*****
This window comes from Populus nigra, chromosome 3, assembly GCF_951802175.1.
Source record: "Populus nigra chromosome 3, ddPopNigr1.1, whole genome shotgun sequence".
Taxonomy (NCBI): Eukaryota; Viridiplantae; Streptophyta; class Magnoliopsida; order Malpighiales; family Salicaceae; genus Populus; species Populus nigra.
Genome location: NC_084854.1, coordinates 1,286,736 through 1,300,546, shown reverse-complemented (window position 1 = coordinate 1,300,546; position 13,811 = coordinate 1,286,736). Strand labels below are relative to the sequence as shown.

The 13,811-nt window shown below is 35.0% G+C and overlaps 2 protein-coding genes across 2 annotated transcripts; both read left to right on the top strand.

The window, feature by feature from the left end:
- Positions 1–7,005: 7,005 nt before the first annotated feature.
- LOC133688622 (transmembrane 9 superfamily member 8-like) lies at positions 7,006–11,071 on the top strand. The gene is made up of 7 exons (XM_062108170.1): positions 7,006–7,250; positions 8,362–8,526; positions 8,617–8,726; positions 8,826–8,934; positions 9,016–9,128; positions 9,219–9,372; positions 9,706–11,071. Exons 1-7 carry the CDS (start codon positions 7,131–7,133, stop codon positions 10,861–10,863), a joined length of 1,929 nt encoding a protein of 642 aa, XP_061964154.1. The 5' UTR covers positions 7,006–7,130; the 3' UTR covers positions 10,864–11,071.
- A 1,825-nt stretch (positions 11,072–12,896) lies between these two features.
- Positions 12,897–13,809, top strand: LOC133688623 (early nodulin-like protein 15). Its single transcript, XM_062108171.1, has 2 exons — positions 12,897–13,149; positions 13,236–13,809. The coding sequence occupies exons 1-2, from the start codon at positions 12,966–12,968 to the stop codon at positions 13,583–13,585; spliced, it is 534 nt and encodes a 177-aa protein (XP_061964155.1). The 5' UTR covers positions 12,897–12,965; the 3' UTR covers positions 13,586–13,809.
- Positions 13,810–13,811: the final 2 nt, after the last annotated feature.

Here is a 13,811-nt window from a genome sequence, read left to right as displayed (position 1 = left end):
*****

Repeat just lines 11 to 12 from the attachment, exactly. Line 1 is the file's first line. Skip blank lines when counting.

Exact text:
- Positions 13,810–13,811: the final 2 nt, after the last annotated feature.

Here is a 13,811-nt window from a genome sequence, read left to right as displayed (position 1 = left end):